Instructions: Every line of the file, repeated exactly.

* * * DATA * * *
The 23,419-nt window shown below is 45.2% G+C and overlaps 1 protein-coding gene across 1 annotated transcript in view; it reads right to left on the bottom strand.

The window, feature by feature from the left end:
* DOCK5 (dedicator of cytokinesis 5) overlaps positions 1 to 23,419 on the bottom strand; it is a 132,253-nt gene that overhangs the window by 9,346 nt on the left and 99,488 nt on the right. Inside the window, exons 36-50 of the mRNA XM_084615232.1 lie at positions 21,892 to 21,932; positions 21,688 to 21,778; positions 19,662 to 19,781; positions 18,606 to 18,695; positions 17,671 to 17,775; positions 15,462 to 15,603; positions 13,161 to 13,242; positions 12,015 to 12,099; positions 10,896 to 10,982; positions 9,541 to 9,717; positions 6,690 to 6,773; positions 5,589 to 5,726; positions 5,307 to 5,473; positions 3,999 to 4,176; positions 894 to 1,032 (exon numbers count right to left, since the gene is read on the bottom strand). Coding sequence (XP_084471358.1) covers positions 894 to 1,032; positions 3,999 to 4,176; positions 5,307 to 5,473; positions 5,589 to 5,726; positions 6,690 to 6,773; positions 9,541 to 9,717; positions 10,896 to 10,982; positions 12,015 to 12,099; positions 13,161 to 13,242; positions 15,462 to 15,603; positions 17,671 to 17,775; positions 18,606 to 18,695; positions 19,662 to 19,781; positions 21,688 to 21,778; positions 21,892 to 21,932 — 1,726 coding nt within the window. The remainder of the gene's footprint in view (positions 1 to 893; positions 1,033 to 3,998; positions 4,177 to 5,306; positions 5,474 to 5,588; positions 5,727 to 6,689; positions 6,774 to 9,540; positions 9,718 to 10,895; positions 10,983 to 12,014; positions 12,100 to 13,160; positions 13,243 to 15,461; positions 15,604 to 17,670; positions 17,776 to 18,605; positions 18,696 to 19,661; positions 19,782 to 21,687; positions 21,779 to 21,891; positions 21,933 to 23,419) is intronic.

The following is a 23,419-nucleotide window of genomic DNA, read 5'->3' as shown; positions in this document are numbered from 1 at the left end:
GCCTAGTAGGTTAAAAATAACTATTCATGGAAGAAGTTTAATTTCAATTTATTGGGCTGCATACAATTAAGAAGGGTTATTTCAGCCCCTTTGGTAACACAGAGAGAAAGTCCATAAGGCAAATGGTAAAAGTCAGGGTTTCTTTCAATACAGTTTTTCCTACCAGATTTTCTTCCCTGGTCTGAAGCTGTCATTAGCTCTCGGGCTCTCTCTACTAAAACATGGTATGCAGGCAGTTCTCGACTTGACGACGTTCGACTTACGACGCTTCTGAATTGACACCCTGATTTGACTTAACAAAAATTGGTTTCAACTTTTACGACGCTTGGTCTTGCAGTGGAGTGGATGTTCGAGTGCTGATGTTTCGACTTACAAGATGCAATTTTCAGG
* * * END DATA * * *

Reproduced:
The 23,419-nt window shown below is 45.2% G+C and overlaps 1 protein-coding gene across 1 annotated transcript in view; it reads right to left on the bottom strand.

The window, feature by feature from the left end:
* DOCK5 (dedicator of cytokinesis 5) overlaps positions 1 to 23,419 on the bottom strand; it is a 132,253-nt gene that overhangs the window by 9,346 nt on the left and 99,488 nt on the right. Inside the window, exons 36-50 of the mRNA XM_084615232.1 lie at positions 21,892 to 21,932; positions 21,688 to 21,778; positions 19,662 to 19,781; positions 18,606 to 18,695; positions 17,671 to 17,775; positions 15,462 to 15,603; positions 13,161 to 13,242; positions 12,015 to 12,099; positions 10,896 to 10,982; positions 9,541 to 9,717; positions 6,690 to 6,773; positions 5,589 to 5,726; positions 5,307 to 5,473; positions 3,999 to 4,176; positions 894 to 1,032 (exon numbers count right to left, since the gene is read on the bottom strand). Coding sequence (XP_084471358.1) covers positions 894 to 1,032; positions 3,999 to 4,176; positions 5,307 to 5,473; positions 5,589 to 5,726; positions 6,690 to 6,773; positions 9,541 to 9,717; positions 10,896 to 10,982; positions 12,015 to 12,099; positions 13,161 to 13,242; positions 15,462 to 15,603; positions 17,671 to 17,775; positions 18,606 to 18,695; positions 19,662 to 19,781; positions 21,688 to 21,778; positions 21,892 to 21,932 — 1,726 coding nt within the window. The remainder of the gene's footprint in view (positions 1 to 893; positions 1,033 to 3,998; positions 4,177 to 5,306; positions 5,474 to 5,588; positions 5,727 to 6,689; positions 6,774 to 9,540; positions 9,718 to 10,895; positions 10,983 to 12,014; positions 12,100 to 13,160; positions 13,243 to 15,461; positions 15,604 to 17,670; positions 17,776 to 18,605; positions 18,696 to 19,661; positions 19,782 to 21,687; positions 21,779 to 21,891; positions 21,933 to 23,419) is intronic.

The following is a 23,419-nucleotide window of genomic DNA, read 5'->3' as shown; positions in this document are numbered from 1 at the left end:
GCCTAGTAGGTTAAAAATAACTATTCATGGAAGAAGTTTAATTTCAATTTATTGGGCTGCATACAATTAAGAAGGGTTATTTCAGCCCCTTTGGTAACACAGAGAGAAAGTCCATAAGGCAAATGGTAAAAGTCAGGGTTTCTTTCAATACAGTTTTTCCTACCAGATTTTCTTCCCTGGTCTGAAGCTGTCATTAGCTCTCGGGCTCTCTCTACTAAAACATGGTATGCAGGCAGTTCTCGACTTGACGACGTTCGACTTACGACGCTTCTGAATTGACACCCTGATTTGACTTAACAAAAATTGGTTTCAACTTTTACGACGCTTGGTCTTGCAGTGGAGTGGATGTTCGAGTGCTGATGTTTCGACTTACAAGATGCAATTTTCAGG